But if it was, then “non-violence” is a misleading, overly modest description of it. Not only is this way non-violent. Better than that, it is non-retributive. It is possible to be non-violent and still retributive, retaliating in non-violent ways. But in King’s “non- violence” there is, beyond that, the implication also of non-retribution. Witness his community’s discipline: “Are you able to accept blows without retaliating” (p. 80)? “Without retaliating” – they are not even to reciprocate judgment. Not that there is no judgment for them to act out. There is and they do, retributively and critically. And not that the judgment they dramatize isn’t valid. It comes, recall, on the highest authority. But in, with and under the way of judgment is that other “way of non-violence”, which is more over the “more excellent way”. Why is it that? Suffice it to say, for now, it is what King called “forgiveness” (p. 100). “Non-violence” was The Way of “demonstrating” to the “enemy”: “Peace” (p. 100). But retribution and absolution both at once? How can they be reconciled? (Reenter the christological question.)
It was high freedom on the part of King to sustain this Christian dilemma, “pressuring” with retributive criticism to liberate the oppressed and yet trumping that pressure with “non-retaliation” to liberate the oppressor. But that was not all. To tell the truth, King did see non-retribution, forgiveness, “non-violence” also as a method. That was, after all, a means to an end for the sake of the oppressed, a deliberate means of persuading the oppressors to change their ways. But it was that only because it was first of all a means of changing the oppressors themselves, of setting them free. But wasn’t it a way of using them? In a way, yes. Not in a way that exploited them, but in a way that any man, once he has enjoyed the gospel and its brotherhood, would only want to be used – if need be, sacrificially.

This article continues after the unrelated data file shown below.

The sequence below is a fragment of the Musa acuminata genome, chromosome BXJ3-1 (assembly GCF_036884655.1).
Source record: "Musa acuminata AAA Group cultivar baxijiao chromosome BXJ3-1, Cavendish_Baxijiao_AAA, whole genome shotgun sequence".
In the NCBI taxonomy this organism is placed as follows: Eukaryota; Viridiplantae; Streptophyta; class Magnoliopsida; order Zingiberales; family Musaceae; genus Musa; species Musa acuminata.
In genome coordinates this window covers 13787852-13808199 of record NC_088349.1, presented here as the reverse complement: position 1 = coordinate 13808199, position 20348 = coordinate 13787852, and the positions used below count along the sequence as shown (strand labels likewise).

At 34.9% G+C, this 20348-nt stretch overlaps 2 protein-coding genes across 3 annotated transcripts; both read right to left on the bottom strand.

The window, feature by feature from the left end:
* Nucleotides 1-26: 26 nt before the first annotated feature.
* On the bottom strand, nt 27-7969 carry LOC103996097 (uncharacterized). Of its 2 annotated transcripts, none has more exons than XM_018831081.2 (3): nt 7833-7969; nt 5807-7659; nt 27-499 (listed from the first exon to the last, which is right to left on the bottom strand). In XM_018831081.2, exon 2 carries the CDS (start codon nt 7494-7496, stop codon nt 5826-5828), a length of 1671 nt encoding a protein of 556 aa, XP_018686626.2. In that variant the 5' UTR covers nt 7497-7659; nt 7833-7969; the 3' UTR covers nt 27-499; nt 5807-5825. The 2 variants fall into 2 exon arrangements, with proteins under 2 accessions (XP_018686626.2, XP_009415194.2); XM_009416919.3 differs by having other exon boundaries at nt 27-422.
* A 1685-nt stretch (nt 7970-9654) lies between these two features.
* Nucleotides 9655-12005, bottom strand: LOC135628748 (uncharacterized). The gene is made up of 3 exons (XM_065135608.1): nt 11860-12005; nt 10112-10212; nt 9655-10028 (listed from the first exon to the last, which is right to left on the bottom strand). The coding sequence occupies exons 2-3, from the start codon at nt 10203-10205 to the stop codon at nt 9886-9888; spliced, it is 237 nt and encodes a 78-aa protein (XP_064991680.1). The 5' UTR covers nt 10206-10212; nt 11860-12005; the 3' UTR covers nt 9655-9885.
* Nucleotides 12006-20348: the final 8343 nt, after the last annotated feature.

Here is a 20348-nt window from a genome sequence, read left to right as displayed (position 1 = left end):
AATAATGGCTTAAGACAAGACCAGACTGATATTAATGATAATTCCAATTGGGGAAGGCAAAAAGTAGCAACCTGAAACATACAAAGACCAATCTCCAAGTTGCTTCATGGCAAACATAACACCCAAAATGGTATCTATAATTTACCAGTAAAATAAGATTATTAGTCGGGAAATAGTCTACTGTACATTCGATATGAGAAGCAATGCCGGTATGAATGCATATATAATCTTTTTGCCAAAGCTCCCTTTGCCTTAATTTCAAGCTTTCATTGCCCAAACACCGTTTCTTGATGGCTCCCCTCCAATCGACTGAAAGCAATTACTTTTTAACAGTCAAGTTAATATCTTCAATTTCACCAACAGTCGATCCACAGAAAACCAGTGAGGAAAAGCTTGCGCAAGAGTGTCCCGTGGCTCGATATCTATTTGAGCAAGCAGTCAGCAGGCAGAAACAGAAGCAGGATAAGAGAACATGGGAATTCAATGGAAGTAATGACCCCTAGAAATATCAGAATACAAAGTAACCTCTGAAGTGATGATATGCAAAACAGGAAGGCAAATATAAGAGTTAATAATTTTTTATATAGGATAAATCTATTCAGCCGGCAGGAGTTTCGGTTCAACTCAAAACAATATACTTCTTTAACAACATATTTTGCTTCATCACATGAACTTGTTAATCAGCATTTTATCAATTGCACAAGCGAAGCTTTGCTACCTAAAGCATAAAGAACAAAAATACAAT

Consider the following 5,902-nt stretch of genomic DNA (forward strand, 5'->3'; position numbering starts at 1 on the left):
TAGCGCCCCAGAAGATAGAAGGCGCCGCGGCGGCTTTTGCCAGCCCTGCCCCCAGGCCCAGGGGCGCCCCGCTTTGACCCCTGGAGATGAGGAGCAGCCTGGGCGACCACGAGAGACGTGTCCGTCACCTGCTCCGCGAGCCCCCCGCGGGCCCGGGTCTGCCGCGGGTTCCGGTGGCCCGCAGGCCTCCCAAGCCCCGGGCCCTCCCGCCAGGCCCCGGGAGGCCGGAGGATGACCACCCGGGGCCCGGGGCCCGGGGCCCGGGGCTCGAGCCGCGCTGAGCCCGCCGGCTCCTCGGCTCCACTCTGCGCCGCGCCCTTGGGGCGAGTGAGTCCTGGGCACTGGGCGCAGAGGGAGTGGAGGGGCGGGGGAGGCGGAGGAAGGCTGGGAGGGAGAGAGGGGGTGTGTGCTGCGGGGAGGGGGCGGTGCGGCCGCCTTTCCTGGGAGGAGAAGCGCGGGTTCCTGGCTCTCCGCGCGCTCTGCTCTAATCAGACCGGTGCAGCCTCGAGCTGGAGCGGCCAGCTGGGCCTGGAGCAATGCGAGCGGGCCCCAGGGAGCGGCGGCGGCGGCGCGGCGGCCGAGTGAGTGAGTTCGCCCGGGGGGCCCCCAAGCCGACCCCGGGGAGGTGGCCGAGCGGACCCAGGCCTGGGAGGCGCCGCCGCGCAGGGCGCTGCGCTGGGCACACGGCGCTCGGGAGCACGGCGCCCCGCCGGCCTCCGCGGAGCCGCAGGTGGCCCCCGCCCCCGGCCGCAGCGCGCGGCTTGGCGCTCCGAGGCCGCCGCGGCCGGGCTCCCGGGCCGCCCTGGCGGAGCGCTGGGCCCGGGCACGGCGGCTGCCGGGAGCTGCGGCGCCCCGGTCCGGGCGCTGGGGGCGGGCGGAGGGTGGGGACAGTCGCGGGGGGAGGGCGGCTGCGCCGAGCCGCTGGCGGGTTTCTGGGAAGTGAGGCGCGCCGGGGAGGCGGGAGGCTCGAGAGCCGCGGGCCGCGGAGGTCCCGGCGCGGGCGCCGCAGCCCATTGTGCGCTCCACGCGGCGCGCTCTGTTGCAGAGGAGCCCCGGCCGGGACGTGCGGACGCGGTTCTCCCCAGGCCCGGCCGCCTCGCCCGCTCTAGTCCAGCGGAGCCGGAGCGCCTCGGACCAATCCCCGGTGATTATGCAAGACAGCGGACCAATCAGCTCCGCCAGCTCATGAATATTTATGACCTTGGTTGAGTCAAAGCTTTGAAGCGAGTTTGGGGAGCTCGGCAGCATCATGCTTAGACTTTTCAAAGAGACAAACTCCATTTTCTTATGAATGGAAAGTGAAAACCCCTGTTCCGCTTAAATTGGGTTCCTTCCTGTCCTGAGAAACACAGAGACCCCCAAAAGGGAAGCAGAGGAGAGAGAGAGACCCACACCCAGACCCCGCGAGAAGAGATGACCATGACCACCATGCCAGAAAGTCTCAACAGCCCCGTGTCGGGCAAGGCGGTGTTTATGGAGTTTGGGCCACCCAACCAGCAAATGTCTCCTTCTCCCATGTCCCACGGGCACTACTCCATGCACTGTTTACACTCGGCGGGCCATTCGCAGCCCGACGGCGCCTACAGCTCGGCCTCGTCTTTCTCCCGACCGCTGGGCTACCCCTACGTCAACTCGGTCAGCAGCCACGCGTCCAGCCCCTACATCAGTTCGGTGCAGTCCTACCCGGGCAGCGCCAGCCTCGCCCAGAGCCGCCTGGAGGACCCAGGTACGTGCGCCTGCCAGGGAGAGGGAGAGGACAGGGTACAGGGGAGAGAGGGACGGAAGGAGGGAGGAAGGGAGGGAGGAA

Each newly gained brother (also in “the white church”) King celebrated with the only way appropriate to such a gift: “I am thankful” (pp 93,97) – though apparently never surprised. In apostolic fashion his epistle mentions many of these new witnesses by name and extols their brotherliness (pp. 93, 97, 99). With them presumably the message had succeeded also as a method. For King, it seems, that was simply to be expected. Indeed the one thing he wondered at was that there weren’t more of them. The temptation to dispute his hopefulness is almost overwhelming – almost. He must have had vast connections. And fighting on the other side must get harder every day.
Robert W. Bertram
1 Published in: M.L. King, Why we can’t wait, New York 1964; deutsch: Warum wir nicht warten konnen, ubers v.H.Lamm, Wien-Dusseldorf 1964, der Brief aus dem Gefangnis von Birmingham, hier 98-126; der Brief ist auch abgedruckt in: M/L/King, Freiheit! Der Augbruch der Neger Nordamerikas. Die Thesen der Gewaltlosigkeit exemplarische ausgesprochen von dem grossen Negerfuhrer selbst und in den aktuellen Zusammebhang festellt durch einen historischen Uberblick “America und seine schwarzen Burger” v.H. Dollinger (Das Heyne Sachbuch, Nr. 122) Munchen 1968, hier 171-188. – Die hier im Text genennen Zahlen beziehen sich aus die amerikanische Ausgabe.
2 M.L.King, Stride Toward Freedom, New York 1958, 187.
3 M.L. King Strength to Love, London 1964, 119.
4 M.L. King Stride Toward Freedom, 187.